In this detailed biography of Napoleon, Polish historian Adam Zamoyski gives us a balanced view of his character: not a hero, but not a villain, either. Zamoyski focuses on Napoleon's formative years and personal life, not so much on the battles, although that is covered as well.
Posts tagged "non-fiction"
from Lost in the Stacks
Classicist Mary Beard writes, in two brief essays, about how the voices of powerful women in Western civilization have been suppressed though the years, from ancient times to the present day. She gives examples throughout history, from the ancient Greeks to the present.
Birth of the Chess Queen tells the story of the chess queen's evolution from the origins of the game to the present day. The queen was not always part of the game, and when she was first introduced, she was not the powerful piece she is today. Historian Marilyn Yalom discusses how the queen came to be the most powerful piece on the chessboard, and tells the stories of several strong real-life queens in the Middle Ages and Renaissance who influenced the evolution of the chess queen.
The May display of Undergraduate Library books in the Shapiro Lobby focuses on exploring the state of Michigan. We have selected books related to local history, culture, and attractions. If you’re staying in town this summer, considering learning more about our state!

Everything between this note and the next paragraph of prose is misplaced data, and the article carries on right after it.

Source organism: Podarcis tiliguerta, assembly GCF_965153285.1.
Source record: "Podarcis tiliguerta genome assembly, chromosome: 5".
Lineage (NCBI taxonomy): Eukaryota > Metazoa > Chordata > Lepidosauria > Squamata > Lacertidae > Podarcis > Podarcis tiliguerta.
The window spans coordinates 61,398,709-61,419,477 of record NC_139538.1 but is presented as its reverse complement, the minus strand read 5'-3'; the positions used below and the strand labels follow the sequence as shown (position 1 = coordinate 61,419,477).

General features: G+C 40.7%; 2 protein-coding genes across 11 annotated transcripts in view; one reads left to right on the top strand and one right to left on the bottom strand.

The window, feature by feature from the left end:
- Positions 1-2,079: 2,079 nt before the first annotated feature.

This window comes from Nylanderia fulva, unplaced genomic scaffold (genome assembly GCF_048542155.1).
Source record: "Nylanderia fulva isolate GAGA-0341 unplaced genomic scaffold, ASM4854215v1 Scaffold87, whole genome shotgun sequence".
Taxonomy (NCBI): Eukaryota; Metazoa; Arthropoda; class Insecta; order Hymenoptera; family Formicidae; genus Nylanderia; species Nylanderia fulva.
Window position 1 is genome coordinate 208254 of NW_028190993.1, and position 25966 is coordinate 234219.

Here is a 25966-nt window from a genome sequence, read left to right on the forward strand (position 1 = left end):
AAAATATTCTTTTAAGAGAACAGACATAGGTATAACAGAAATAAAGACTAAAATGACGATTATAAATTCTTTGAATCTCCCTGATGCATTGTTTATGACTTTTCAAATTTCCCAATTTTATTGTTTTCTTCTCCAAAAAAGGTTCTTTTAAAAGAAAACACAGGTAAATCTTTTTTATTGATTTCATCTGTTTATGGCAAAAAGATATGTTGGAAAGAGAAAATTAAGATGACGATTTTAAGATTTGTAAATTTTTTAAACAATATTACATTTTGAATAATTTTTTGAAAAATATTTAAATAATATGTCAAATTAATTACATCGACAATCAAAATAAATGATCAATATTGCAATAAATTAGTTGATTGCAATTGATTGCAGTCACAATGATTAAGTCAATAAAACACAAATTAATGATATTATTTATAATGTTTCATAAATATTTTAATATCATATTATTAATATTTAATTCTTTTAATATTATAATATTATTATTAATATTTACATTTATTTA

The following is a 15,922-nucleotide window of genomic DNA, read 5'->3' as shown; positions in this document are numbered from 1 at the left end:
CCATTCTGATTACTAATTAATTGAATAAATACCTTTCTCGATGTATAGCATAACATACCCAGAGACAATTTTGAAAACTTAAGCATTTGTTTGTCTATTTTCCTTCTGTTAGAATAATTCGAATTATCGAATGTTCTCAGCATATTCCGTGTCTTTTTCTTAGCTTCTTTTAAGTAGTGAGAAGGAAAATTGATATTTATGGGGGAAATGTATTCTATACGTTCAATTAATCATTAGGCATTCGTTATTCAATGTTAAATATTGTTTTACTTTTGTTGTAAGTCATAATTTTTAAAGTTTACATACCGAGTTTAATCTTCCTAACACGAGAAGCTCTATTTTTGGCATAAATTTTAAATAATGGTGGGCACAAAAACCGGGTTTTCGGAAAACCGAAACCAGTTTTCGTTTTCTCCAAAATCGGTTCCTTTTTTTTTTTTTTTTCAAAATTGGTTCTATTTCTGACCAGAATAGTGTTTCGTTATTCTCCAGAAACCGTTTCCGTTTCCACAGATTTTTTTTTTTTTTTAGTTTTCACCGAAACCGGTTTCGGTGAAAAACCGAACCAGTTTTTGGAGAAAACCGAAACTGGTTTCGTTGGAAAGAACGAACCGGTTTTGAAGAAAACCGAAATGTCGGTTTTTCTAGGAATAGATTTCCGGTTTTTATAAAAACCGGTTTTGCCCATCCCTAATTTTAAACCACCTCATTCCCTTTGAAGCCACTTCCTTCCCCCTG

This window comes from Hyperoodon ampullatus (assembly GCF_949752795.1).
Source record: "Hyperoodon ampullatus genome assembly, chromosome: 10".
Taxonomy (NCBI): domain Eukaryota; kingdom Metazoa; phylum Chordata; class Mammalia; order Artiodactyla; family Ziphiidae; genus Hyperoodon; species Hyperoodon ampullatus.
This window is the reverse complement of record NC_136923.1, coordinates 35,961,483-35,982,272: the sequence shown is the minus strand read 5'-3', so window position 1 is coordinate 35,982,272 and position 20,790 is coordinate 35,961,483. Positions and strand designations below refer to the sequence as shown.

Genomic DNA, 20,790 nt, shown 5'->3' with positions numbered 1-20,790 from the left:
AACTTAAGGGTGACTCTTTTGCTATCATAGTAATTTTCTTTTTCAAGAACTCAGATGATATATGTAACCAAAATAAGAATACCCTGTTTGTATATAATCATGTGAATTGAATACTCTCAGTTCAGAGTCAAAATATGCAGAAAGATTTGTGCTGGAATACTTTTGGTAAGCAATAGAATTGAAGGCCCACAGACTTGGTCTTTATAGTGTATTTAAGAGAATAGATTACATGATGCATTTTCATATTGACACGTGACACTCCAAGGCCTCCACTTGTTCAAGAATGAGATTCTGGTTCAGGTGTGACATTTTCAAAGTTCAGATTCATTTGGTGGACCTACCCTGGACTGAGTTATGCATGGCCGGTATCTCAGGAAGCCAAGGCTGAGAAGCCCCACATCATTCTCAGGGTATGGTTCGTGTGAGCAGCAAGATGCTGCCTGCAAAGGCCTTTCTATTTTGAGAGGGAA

The April display of Undergraduate Library books in the Shapiro Lobby is focused on news. We have selected books on journalistic ethics, the impact of social media on news, "fake news," and books about reporting of specific types of events or topics.
March is Women's History Month. Celebrate by reading books on women who changed the world. This display includes books about women across time and both famous and not-well-known.
Take a look at the 2019 Michigan Notable Book award winners.
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